Richard Denney, executive creative director, St Luke’s
Christmas is coming thick and fast, and what is apparent is the majority of agencies and brands involved have really got into the spirit this year. There’s lots of great work out there, which is definitely making me feel all Christmassy. But after all this emotional and financial investment, at the end of the day, will I remember who all these Christmas crackers were for?
First out of the stocking is a wonderful bright orange satsuma from Sainsbury’s. And what a clever bit of branding it is too. As a child, I always got a satsuma in my stocking, so thanks Mr and Mrs Sainsbury’s. Ya warmed me bleedin' heart, ya did.
Next up is a dark stop-frame animated film from WWF. Adopting a better future is a strong idea and the execution will definitely help it stand out among the festive spread, but I go back to the first time I saw "A dog is for life not just for Christmas" for the Dog’s Trust. So relevant and simple, and still just as strong as it was 40-plus years ago.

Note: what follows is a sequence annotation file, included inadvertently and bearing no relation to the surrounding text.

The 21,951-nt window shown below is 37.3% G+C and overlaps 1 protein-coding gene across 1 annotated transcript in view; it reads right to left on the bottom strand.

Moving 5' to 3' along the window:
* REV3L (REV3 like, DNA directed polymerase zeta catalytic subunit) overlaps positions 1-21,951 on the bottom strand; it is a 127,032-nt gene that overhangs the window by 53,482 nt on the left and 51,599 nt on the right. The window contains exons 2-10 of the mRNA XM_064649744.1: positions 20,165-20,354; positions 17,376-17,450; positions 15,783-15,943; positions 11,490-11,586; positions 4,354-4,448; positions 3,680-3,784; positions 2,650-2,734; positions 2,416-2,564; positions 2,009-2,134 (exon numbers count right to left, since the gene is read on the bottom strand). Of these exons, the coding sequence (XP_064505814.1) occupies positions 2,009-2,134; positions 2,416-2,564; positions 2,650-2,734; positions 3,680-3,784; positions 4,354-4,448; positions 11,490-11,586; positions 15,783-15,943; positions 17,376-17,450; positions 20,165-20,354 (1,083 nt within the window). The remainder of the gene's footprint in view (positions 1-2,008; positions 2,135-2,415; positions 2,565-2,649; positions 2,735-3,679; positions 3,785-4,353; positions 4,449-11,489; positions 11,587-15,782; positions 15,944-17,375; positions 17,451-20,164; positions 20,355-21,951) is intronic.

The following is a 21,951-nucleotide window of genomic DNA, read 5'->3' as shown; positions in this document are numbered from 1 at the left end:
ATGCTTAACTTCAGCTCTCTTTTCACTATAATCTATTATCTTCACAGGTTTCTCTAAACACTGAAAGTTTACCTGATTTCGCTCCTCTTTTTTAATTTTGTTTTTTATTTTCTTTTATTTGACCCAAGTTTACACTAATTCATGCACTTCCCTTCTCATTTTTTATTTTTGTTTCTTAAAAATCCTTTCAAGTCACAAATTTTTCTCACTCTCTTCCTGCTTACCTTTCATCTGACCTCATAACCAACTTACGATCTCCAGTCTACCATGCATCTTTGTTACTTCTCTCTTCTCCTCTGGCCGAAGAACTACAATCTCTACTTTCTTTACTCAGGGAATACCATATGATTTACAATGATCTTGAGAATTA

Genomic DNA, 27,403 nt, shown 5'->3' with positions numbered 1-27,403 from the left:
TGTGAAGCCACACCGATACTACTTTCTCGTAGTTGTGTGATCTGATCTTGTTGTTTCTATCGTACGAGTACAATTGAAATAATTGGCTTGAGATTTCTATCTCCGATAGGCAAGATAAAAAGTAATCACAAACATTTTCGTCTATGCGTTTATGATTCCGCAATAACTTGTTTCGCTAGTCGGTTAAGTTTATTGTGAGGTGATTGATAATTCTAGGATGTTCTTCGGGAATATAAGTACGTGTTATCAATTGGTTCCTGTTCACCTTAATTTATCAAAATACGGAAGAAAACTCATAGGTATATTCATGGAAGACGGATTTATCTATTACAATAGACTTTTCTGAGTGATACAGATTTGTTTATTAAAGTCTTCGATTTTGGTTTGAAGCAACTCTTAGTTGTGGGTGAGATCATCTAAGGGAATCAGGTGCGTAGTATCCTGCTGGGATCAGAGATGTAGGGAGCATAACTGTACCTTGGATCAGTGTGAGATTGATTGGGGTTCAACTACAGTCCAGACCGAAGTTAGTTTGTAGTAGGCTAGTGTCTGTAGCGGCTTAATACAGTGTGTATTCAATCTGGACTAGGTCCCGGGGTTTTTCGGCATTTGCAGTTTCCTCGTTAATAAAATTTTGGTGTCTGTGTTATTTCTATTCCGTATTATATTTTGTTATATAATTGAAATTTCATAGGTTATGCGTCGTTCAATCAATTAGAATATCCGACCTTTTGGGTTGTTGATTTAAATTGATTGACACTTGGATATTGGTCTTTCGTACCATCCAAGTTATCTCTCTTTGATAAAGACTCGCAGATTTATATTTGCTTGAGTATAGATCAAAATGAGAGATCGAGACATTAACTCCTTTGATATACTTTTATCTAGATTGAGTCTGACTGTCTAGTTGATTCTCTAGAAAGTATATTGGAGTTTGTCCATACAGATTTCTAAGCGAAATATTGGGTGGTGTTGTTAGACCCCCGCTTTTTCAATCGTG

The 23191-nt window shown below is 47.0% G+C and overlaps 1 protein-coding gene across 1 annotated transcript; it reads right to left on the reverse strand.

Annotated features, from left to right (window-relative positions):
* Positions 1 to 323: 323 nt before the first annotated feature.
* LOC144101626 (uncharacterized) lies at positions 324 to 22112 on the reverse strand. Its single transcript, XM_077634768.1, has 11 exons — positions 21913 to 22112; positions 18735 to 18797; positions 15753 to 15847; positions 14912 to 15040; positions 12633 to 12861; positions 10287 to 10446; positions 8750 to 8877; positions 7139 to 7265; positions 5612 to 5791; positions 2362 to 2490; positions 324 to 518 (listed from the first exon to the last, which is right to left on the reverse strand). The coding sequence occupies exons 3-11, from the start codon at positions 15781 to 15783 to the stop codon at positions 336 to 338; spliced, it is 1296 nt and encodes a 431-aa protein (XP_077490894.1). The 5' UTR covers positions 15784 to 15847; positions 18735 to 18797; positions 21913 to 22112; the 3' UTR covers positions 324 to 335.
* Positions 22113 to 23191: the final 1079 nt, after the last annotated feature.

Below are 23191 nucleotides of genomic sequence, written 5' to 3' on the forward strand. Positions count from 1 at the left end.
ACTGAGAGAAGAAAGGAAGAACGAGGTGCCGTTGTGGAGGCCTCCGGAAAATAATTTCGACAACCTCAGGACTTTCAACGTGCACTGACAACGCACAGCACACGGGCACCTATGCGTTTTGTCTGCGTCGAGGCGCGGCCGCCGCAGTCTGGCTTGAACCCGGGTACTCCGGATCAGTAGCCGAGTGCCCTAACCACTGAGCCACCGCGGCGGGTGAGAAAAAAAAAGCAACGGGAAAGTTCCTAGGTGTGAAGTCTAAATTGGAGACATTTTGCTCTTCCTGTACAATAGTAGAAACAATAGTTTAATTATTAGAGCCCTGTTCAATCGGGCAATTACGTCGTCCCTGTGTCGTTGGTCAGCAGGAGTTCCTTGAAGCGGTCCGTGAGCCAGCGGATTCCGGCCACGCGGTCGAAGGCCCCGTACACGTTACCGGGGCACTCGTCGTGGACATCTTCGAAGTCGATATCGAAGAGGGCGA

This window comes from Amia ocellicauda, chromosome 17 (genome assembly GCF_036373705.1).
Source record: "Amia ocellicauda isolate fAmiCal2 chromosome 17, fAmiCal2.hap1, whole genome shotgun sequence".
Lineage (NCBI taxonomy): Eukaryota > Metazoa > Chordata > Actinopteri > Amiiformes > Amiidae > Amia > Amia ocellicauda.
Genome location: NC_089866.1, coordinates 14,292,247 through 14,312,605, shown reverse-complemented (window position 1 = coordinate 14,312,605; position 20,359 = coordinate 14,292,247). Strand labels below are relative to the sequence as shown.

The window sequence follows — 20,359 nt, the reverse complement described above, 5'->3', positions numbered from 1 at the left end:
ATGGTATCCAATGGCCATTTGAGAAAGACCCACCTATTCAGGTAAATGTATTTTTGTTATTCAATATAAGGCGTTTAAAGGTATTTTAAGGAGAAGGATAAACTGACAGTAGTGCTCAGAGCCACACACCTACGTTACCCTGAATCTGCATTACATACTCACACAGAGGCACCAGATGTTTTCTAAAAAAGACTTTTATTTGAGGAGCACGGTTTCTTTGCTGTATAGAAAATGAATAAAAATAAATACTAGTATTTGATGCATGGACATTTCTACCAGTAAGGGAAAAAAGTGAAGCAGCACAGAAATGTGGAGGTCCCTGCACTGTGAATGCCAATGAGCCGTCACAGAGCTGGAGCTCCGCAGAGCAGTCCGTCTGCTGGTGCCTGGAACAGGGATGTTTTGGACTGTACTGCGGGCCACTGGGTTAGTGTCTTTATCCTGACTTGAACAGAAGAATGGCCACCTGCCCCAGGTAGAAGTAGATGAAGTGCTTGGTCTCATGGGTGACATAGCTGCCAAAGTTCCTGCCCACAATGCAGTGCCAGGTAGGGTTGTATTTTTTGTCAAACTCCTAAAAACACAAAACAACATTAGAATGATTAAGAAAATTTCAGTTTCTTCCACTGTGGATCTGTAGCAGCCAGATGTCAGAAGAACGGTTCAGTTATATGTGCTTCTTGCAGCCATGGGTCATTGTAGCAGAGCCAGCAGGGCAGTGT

According to the Twittersphere, Christmas doesn’t arrive until John Lewis does. Personally, I’m not a fan of the track, but once again it’s a beautiful story, masterfully told. And with lovable Edgar, you just know they have a hugely memorable asset they can merch the shit out of. The fire’s lit and the Christmas feeling is glowing.
McDonald’s is building on its "#ReindeerReady" success of last year with a charming new spot combining animation and live action to add some freshness to a familiar narrative. I really like this, but hashtag aside could the story be for anyone?
Tesco is driving full speed down memory lane, stopping along the way to drop off some nostalgia, and although I really love parts of this I can’t help but dislike parts too. It’s hard to keep up with at times and calling the driver "future man" makes my bloody toes curl, but at the end of the day there’s no doubt who it's for.
Last but not least, KFC has released a series of short 10" ads created by the amazing talent of Golden Wolf. Brave thing reminding everyone of their turkey horror stories. But it’s done with the kind of style and wit KFC has become famous for, and I find this is very, very, very, very, very, very acceptable.